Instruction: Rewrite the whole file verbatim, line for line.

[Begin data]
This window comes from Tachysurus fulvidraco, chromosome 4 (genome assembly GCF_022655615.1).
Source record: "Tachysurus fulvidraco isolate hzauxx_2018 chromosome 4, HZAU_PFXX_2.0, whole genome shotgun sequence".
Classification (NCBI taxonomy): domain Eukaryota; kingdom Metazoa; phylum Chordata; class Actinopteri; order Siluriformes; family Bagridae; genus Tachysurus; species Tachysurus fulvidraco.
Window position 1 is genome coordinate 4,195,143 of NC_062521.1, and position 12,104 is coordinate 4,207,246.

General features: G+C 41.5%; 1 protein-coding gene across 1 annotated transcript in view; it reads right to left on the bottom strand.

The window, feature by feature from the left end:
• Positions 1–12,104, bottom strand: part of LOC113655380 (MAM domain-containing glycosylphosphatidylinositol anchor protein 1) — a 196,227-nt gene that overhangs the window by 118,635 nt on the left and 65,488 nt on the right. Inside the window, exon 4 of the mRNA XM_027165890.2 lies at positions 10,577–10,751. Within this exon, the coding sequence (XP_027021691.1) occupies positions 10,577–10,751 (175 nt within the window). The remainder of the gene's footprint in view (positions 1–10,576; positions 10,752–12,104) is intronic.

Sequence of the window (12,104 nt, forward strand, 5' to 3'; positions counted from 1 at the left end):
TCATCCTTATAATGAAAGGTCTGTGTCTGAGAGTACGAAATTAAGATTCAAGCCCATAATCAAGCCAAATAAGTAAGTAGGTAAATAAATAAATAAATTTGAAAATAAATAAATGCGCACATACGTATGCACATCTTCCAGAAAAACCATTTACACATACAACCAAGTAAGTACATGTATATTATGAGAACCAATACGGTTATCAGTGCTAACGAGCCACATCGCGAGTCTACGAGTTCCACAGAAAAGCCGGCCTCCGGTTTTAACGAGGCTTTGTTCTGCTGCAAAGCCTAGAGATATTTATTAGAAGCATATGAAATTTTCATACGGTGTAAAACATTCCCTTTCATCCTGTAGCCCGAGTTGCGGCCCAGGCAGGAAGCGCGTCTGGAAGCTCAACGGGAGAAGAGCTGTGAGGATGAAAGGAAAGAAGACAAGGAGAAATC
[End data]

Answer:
This window comes from Tachysurus fulvidraco, chromosome 4 (genome assembly GCF_022655615.1).
Source record: "Tachysurus fulvidraco isolate hzauxx_2018 chromosome 4, HZAU_PFXX_2.0, whole genome shotgun sequence".
Classification (NCBI taxonomy): domain Eukaryota; kingdom Metazoa; phylum Chordata; class Actinopteri; order Siluriformes; family Bagridae; genus Tachysurus; species Tachysurus fulvidraco.
Window position 1 is genome coordinate 4,195,143 of NC_062521.1, and position 12,104 is coordinate 4,207,246.

General features: G+C 41.5%; 1 protein-coding gene across 1 annotated transcript in view; it reads right to left on the bottom strand.

The window, feature by feature from the left end:
• Positions 1–12,104, bottom strand: part of LOC113655380 (MAM domain-containing glycosylphosphatidylinositol anchor protein 1) — a 196,227-nt gene that overhangs the window by 118,635 nt on the left and 65,488 nt on the right. Inside the window, exon 4 of the mRNA XM_027165890.2 lies at positions 10,577–10,751. Within this exon, the coding sequence (XP_027021691.1) occupies positions 10,577–10,751 (175 nt within the window). The remainder of the gene's footprint in view (positions 1–10,576; positions 10,752–12,104) is intronic.

Sequence of the window (12,104 nt, forward strand, 5' to 3'; positions counted from 1 at the left end):
TCATCCTTATAATGAAAGGTCTGTGTCTGAGAGTACGAAATTAAGATTCAAGCCCATAATCAAGCCAAATAAGTAAGTAGGTAAATAAATAAATAAATTTGAAAATAAATAAATGCGCACATACGTATGCACATCTTCCAGAAAAACCATTTACACATACAACCAAGTAAGTACATGTATATTATGAGAACCAATACGGTTATCAGTGCTAACGAGCCACATCGCGAGTCTACGAGTTCCACAGAAAAGCCGGCCTCCGGTTTTAACGAGGCTTTGTTCTGCTGCAAAGCCTAGAGATATTTATTAGAAGCATATGAAATTTTCATACGGTGTAAAACATTCCCTTTCATCCTGTAGCCCGAGTTGCGGCCCAGGCAGGAAGCGCGTCTGGAAGCTCAACGGGAGAAGAGCTGTGAGGATGAAAGGAAAGAAGACAAGGAGAAATC